Replace cuff

I started the re-making process by choosing my treatment - replace edge section (knit off downwards) - and the area of the garment I would work on - the cuff. The advice for the treatment told me that with such a fine knit (60 st/10cm), a 2-step decrease would be needed for the transition from existing to new fabric.

I used the new fabric gauge range tool to see what gauge my new fabric could be: between 15 st/10cm and 40 st/10cm. Looking at the yarns I had, I chose to use Rowan Pure Wool 4ply. The ball band told me I would get 28 st/10cm on 3.25mm needles, so I used that as my provisional new fabric gauge.

Next, I used the interactive version of the spacing tables to figure out my multiplier (28 st/10cm ÷ 60 st/10cm = 0.47) and look at the potential spacing options. My multiplier was halfway between two options: 0.44 (26 st/10cm) and 0.50 (30 st/10cm). I chose to go for 0.50, as it had more spacing options to choose from, and decided to knit on a smaller needle (3mm) to achieve this gauge.

From the options available, I chose to knit the first step at 3:2 ratio, and the second step at 4:3 ratio. Because the old fabric is super fine, the adapting notes advised me to work the first step as a plain transition. I looked at the 2-step decrease samples and chose to knit plain (2tog), then slip (3tog). Looking through the plain (2tog) and slip (3tog) treatment patterns, I chose the garter and TV Set patterns. 

I chose the TV Set transition because it reminded me of a something that I find really inspiring: Bohus knitting. I decided to use this inspiration to adapt and develop the TV Set transition, to create a fabric with more multi-coloured patterns and bobbles.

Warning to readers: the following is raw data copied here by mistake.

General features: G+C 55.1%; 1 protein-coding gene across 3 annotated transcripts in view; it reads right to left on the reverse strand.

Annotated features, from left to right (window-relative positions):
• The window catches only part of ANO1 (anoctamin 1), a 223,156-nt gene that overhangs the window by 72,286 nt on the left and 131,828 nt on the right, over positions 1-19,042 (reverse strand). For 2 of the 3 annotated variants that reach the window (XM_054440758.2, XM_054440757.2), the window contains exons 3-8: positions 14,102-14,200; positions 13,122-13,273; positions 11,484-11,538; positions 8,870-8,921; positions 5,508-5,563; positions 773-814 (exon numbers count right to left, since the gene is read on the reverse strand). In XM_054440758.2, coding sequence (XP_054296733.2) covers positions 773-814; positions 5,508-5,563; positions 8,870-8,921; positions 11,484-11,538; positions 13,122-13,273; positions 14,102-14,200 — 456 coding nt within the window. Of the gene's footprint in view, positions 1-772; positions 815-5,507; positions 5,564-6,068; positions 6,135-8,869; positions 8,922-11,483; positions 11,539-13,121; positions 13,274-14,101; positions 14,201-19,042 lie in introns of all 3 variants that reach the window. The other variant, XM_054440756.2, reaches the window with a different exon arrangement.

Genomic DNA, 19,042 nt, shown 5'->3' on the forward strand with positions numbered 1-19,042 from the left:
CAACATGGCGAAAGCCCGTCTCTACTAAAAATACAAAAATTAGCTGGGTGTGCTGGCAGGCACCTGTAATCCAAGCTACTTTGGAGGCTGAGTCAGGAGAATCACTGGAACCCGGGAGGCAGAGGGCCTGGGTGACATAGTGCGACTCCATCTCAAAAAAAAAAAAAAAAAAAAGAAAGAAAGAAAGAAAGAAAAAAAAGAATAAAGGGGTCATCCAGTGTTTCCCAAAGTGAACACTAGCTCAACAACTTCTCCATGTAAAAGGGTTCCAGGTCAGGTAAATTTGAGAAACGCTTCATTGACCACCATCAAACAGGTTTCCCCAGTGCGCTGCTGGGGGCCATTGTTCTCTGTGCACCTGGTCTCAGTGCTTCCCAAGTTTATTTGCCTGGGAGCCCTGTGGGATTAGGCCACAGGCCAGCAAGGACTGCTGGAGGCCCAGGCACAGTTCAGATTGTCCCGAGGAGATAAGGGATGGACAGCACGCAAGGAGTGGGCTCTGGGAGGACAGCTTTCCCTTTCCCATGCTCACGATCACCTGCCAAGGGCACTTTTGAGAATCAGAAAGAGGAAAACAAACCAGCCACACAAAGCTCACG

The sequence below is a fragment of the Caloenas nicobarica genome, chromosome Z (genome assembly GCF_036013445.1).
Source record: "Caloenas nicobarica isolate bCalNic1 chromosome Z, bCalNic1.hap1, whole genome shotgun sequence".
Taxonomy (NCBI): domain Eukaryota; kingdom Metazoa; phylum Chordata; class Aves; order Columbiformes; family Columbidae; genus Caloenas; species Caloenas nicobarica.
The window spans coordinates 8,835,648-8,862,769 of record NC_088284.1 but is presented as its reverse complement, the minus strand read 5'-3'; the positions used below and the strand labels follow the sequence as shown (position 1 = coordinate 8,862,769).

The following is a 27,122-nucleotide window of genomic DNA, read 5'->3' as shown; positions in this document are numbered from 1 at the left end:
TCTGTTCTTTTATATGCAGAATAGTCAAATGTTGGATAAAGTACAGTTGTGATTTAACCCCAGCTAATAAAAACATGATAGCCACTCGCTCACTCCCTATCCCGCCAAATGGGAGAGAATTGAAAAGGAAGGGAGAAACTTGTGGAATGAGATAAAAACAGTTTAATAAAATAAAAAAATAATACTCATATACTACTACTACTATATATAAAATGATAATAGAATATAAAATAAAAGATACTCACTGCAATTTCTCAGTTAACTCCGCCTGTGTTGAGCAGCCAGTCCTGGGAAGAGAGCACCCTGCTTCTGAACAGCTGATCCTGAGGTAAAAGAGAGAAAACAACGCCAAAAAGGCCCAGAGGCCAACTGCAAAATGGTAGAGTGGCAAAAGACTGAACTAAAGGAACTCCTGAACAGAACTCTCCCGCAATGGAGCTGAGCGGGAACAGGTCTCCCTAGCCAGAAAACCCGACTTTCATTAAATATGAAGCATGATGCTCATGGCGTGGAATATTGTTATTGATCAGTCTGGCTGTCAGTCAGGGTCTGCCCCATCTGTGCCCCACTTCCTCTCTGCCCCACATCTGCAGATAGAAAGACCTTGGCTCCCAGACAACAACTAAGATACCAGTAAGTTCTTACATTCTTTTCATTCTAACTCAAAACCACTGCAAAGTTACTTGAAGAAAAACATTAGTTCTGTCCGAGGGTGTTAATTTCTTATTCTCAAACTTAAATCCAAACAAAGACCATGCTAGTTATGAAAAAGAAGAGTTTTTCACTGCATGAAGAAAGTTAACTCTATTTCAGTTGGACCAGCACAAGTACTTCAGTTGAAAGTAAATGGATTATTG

To start to visualise what my cuff might look like, I photocopied the TV Set sample to the scale it would knit up (using the mock up calculator) and placed these copies alongside some buttons, to suggest the bobbles, and my chosen yarns:

Then, I started knitting, experimenting with bobbles, stripes and slipped stitches, and testing my tension. I'd had the idea of using some of the unravelled cuff yarn in a stripe, so I used a yarn of a similar colour in my samples. I learnt as I went along, and used more photocopies to help me:

I tried on the jumper and basted a guide line for where I wanted the cuff to start. When I'd finalised my design, I opened the seam and opened a row across the whole panel to remove the old cuff:

I measured the length and width of the old cuff. Then, I picked up the open stitches using a 0.7mm needle. I counted the stitches, and did some figuring out: how to place my design centrally and symmetrically, and how often to decrease to create the correct cuff shape.

I unravelled the old cuff a little, ironed it straight, and placed four strands together. I liked the re-used yarn so much, that I revised my design while I was knitting, to include a extra stripe.

I worked the rib without sampling - I figured that if I didn't like it, I could easily rip it back and re-knit. Happily, it turned out just right. I worked a stretchy cast off and finally stitched the seam using mattress stitch, and tidied away the ends: 

Check out the next step: add frills.